Genetic Information Nondiscrimination Act

Labor & Employment Law Articles

Genetic Information Nondiscrimination Act

On May 21, 2008, President Bush signed into law the Genetic Information Nondiscrimination Act (GINA).  GINA bars insurers and employers from denying employment, promotions or health coverage to people when genetic tests show they have a predisposition to cancer or any other disease.  The employment provisions of GINA go into effect in November 2009, while the provisions pertaining to group health plans go into effect in May, 2009.

Specifically, Title II of GINA prohibits, as an unlawful employment practice, an employer, employment agency, labor organization, or joint labor-management committee from discriminating against an individual by firing, failing to hire or otherwise discriminating against an individual with respect to the compensation, terms, conditions, or privileges of employment because of the individual’s genetic information.

GINA also prohibits employers, employment agencies, labor organizations, or joint labor-management committees from limiting, segregating, or classifying employees, individuals, or members because of genetic information in any way that would deprive such individuals of employment opportunities or otherwise adversely affect their status as employees.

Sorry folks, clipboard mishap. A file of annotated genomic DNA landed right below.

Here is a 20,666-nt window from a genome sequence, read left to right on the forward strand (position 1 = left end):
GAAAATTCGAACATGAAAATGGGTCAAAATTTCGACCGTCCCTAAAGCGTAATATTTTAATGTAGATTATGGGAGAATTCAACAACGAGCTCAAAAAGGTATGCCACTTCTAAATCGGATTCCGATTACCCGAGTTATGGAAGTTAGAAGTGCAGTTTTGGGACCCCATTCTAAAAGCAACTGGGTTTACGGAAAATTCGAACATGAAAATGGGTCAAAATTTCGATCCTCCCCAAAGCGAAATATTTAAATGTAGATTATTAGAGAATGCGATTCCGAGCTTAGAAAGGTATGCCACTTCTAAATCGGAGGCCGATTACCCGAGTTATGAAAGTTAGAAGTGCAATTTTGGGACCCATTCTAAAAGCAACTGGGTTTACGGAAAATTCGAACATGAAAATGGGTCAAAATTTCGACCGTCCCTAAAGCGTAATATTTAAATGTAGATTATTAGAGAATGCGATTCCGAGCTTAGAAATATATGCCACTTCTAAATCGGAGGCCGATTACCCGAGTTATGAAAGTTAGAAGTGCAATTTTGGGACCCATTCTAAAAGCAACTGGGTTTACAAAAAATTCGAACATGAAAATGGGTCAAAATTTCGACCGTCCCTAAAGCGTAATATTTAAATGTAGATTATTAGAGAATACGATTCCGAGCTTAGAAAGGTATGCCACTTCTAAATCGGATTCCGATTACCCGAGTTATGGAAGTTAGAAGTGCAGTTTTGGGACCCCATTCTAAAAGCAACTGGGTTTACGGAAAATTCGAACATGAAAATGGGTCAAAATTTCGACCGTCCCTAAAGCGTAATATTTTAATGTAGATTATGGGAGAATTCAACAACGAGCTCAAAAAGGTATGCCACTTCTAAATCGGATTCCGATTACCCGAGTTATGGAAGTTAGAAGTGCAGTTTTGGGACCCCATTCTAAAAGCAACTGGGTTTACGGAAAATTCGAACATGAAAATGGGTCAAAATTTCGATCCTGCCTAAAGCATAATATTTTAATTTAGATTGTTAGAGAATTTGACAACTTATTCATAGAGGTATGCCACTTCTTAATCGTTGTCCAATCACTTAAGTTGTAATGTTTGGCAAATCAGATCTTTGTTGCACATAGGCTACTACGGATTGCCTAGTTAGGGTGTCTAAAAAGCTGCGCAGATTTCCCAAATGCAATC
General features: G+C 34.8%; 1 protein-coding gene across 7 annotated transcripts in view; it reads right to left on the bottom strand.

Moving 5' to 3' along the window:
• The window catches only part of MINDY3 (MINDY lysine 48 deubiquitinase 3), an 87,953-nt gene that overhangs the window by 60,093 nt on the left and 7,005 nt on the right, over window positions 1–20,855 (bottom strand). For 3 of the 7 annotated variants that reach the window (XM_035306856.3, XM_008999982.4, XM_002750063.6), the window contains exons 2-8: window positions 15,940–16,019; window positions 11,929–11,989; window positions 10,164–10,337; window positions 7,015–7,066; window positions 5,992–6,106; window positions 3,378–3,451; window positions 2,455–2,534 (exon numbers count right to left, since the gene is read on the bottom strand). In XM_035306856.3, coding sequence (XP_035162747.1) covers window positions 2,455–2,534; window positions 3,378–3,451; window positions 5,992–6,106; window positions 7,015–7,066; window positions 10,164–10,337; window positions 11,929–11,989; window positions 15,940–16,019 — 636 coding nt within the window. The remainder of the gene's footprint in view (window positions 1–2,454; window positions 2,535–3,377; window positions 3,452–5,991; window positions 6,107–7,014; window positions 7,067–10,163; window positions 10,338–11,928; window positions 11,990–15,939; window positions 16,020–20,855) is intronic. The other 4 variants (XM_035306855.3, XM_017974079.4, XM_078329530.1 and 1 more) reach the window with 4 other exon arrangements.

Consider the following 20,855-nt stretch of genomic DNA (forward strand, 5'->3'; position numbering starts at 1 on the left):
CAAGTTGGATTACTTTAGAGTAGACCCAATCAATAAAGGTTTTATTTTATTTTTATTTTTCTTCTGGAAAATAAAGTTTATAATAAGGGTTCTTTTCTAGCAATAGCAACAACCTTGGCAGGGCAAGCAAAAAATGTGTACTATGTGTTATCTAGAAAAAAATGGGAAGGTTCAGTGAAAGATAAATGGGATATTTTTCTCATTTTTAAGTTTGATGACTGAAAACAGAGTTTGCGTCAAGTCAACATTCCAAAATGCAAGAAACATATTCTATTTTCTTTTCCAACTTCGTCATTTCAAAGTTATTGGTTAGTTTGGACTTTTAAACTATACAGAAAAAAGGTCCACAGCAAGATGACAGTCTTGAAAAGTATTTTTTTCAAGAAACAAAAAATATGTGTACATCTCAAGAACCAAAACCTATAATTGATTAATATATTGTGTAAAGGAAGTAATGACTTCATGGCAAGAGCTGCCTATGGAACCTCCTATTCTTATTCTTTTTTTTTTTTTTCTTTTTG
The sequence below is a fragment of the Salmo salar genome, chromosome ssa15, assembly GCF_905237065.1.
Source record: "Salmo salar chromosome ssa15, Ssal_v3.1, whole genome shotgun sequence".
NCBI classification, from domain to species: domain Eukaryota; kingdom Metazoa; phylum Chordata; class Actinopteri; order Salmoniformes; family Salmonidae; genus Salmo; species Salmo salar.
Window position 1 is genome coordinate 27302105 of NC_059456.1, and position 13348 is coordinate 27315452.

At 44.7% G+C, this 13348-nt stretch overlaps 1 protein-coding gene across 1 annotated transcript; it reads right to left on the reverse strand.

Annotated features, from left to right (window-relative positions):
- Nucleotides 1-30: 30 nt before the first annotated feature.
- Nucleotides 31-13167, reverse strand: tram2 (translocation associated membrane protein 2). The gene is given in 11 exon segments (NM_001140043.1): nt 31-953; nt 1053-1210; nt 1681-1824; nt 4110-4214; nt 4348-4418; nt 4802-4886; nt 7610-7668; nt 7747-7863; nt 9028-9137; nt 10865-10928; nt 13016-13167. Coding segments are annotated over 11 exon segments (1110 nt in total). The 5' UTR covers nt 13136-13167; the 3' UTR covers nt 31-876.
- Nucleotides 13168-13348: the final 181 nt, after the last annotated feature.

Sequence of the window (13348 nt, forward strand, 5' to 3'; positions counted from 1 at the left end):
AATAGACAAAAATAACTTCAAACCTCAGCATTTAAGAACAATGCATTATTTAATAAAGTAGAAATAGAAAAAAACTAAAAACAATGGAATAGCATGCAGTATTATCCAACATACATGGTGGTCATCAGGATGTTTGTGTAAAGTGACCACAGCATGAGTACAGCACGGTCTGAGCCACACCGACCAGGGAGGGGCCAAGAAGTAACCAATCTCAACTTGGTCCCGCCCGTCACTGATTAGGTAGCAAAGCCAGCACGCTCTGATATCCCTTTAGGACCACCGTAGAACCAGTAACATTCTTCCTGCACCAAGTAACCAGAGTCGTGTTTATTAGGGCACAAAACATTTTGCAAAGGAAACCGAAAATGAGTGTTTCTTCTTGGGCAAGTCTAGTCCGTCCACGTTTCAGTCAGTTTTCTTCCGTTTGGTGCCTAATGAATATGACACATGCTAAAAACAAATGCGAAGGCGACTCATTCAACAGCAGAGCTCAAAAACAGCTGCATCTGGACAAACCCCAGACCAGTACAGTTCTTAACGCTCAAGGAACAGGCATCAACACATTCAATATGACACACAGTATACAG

In addition, employers, employment agencies, labor organizations, or joint labor-management committees are prohibited from requesting, requiring, or purchasing an employee’s genetic information, except for certain purposes which include where: (1) such information is requested or required to comply with certification requirements of family and medical leave laws; (2) the information involved is to be used for genetic monitoring of the biological effects of toxic substances in the workplace; and (3) the employer conducts DNA analysis for law enforcement purposes as a forensic laboratory.  Any genetic information that employers, employment agencies, labor organizations, or joint labor-management committees already possess must be maintained in separate files and treated as a confidential medical record.

Finally, under GINA, employers, employment agencies, labor organizations, or joint labor-management committees are prohibited from disclosing such genetic information, except: (1) to the employee or member upon request; (2) to an occupational or other health researcher; (3) in response to a court order; (4) to a government official investigating compliance with GINA if the information is relevant to the investigation; (5) in connection with the employee’s compliance with the certification provisions of the Family and Medical Leave Act of 1993 or such requirements under state family and medical leave laws; or (6) to a public health agency.

Please do not hesitate to contact us if you have any questions about GINA and how it may affect your business.